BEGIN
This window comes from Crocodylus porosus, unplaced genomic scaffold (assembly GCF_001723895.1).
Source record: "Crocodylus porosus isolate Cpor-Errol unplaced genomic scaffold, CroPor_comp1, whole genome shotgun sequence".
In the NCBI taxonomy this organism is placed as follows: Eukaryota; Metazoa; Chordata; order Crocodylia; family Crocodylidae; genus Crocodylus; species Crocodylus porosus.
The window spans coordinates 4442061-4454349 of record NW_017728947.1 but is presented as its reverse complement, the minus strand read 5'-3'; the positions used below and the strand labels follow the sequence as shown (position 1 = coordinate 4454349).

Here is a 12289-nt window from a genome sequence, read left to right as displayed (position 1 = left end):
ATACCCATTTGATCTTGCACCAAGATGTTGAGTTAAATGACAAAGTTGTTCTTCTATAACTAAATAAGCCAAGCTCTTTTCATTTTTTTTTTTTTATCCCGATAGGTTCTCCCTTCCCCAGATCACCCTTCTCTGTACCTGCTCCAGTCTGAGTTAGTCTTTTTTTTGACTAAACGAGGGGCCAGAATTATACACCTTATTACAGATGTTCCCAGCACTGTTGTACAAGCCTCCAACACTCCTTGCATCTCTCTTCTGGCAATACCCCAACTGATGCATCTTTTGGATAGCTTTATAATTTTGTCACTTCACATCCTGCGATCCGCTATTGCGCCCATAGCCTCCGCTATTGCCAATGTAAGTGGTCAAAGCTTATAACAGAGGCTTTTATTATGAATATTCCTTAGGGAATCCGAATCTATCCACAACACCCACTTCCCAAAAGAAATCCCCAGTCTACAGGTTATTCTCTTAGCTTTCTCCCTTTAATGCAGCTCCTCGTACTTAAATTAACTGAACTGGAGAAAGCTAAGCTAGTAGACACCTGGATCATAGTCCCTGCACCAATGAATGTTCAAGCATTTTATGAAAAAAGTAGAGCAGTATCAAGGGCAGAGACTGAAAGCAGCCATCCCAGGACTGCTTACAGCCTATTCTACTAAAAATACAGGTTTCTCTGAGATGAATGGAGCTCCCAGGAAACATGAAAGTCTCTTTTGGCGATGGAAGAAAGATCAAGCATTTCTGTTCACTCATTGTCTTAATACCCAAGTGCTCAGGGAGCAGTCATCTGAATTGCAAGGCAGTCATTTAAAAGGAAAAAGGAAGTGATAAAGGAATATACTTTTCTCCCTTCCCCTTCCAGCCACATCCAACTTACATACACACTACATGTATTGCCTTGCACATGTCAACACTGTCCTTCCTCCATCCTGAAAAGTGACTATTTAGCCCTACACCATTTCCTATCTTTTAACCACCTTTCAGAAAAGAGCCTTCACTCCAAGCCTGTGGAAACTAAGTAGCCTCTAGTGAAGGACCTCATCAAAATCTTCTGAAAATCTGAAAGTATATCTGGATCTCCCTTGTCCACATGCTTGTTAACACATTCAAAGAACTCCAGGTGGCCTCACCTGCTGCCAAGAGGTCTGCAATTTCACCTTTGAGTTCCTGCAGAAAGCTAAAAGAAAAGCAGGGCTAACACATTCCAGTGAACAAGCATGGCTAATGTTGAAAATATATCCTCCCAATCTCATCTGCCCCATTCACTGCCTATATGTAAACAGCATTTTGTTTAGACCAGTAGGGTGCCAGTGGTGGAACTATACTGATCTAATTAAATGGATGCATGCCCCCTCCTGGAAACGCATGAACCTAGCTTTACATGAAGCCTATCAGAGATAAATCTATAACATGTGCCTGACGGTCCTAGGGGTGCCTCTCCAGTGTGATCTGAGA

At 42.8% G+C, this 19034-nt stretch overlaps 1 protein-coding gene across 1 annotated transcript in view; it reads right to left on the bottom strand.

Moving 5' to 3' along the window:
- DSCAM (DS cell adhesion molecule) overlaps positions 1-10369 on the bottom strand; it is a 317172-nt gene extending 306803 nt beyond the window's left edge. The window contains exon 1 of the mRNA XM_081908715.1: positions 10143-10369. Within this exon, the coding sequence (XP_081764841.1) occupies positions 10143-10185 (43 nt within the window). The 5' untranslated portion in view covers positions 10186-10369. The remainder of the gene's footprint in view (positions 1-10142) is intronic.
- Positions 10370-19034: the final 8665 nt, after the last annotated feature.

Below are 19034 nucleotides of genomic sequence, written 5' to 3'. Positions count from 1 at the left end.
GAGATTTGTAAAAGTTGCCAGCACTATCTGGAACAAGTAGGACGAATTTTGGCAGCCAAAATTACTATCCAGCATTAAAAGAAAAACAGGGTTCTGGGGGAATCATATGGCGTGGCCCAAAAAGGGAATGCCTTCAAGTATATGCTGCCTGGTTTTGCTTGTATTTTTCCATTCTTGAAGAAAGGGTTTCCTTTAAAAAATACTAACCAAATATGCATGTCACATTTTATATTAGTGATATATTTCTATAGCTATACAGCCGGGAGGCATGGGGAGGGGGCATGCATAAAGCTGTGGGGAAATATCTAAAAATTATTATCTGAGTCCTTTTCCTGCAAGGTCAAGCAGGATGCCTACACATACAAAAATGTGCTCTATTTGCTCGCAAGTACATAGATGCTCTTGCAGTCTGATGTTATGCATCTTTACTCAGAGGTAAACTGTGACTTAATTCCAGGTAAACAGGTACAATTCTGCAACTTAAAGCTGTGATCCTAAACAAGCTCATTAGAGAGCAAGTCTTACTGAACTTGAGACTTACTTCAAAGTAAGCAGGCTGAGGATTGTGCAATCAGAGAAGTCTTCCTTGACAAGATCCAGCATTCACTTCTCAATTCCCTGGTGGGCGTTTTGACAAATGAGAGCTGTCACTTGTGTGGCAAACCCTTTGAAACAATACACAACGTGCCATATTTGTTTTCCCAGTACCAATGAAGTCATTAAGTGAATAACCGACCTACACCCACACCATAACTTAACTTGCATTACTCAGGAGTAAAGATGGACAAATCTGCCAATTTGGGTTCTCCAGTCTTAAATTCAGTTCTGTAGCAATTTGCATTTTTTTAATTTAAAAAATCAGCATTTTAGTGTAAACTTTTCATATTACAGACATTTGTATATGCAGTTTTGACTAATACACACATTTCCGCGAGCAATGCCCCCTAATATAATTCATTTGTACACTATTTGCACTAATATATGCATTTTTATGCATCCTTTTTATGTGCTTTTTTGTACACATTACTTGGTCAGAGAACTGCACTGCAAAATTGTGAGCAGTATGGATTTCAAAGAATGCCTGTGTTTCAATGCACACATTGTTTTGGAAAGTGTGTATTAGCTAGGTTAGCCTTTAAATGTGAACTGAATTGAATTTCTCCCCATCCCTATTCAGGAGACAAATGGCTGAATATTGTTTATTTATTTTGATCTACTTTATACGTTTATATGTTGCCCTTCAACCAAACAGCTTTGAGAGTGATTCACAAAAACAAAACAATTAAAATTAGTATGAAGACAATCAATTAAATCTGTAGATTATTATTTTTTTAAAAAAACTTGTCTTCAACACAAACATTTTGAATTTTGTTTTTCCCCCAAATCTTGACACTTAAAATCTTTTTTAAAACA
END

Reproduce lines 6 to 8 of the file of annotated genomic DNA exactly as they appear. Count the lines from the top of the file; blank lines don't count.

ATACCCATTTGATCTTGCACCAAGATGTTGAGTTAAATGACAAAGTTGTTCTTCTATAACTAAATAAGCCAAGCTCTTTTCATTTTTTTTTTTTTATCCCGATAGGTTCTCCCTTCCCCAGATCACCCTTCTCTGTACCTGCTCCAGTCTGAGTTAGTCTTTTTTTTGACTAAACGAGGGGCCAGAATTATACACCTTATTACAGATGTTCCCAGCACTGTTGTACAAGCCTCCAACACTCCTTGCATCTCTCTTCTGGCAATACCCCAACTGATGCATCTTTTGGATAGCTTTATAATTTTGTCACTTCACATCCTGCGATCCGCTATTGCGCCCATAGCCTCCGCTATTGCCAATGTAAGTGGTCAAAGCTTATAACAGAGGCTTTTATTATGAATATTCCTTAGGGAATCCGAATCTATCCACAACACCCACTTCCCAAAAGAAATCCCCAGTCTACAGGTTATTCTCTTAGCTTTCTCCCTTTAATGCAGCTCCTCGTACTTAAATTAACTGAACTGGAGAAAGCTAAGCTAGTAGACACCTGGATCATAGTCCCTGCACCAATGAATGTTCAAGCATTTTATGAAAAAAGTAGAGCAGTATCAAGGGCAGAGACTGAAAGCAGCCATCCCAGGACTGCTTACAGCCTATTCTACTAAAAATACAGGTTTCTCTGAGATGAATGGAGCTCCCAGGAAACATGAAAGTCTCTTTTGGCGATGGAAGAAAGATCAAGCATTTCTGTTCACTCATTGTCTTAATACCCAAGTGCTCAGGGAGCAGTCATCTGAATTGCAAGGCAGTCATTTAAAAGGAAAAAGGAAGTGATAAAGGAATATACTTTTCTCCCTTCCCCTTCCAGCCACATCCAACTTACATACACACTACATGTATTGCCTTGCACATGTCAACACTGTCCTTCCTCCATCCTGAAAAGTGACTATTTAGCCCTACACCATTTCCTATCTTTTAACCACCTTTCAGAAAAGAGCCTTCACTCCAAGCCTGTGGAAACTAAGTAGCCTCTAGTGAAGGACCTCATCAAAATCTTCTGAAAATCTGAAAGTATATCTGGATCTCCCTTGTCCACATGCTTGTTAACACATTCAAAGAACTCCAGGTGGCCTCACCTGCTGCCAAGAGGTCTGCAATTTCACCTTTGAGTTCCTGCAGAAAGCTAAAAGAAAAGCAGGGCTAACACATTCCAGTGAACAAGCATGGCTAATGTTGAAAATATATCCTCCCAATCTCATCTGCCCCATTCACTGCCTATATGTAAACAGCATTTTGTTTAGACCAGTAGGGTGCCAGTGGTGGAACTATACTGATCTAATTAAATGGATGCATGCCCCCTCCTGGAAACGCATGAACCTAGCTTTACATGAAGCCTATCAGAGATAAATCTATAACATGTGCCTGACGGTCCTAGGGGTGCCTCTCCAGTGTGATCTGAGA

At 42.8% G+C, this 19034-nt stretch overlaps 1 protein-coding gene across 1 annotated transcript in view; it reads right to left on the bottom strand.

Moving 5' to 3' along the window: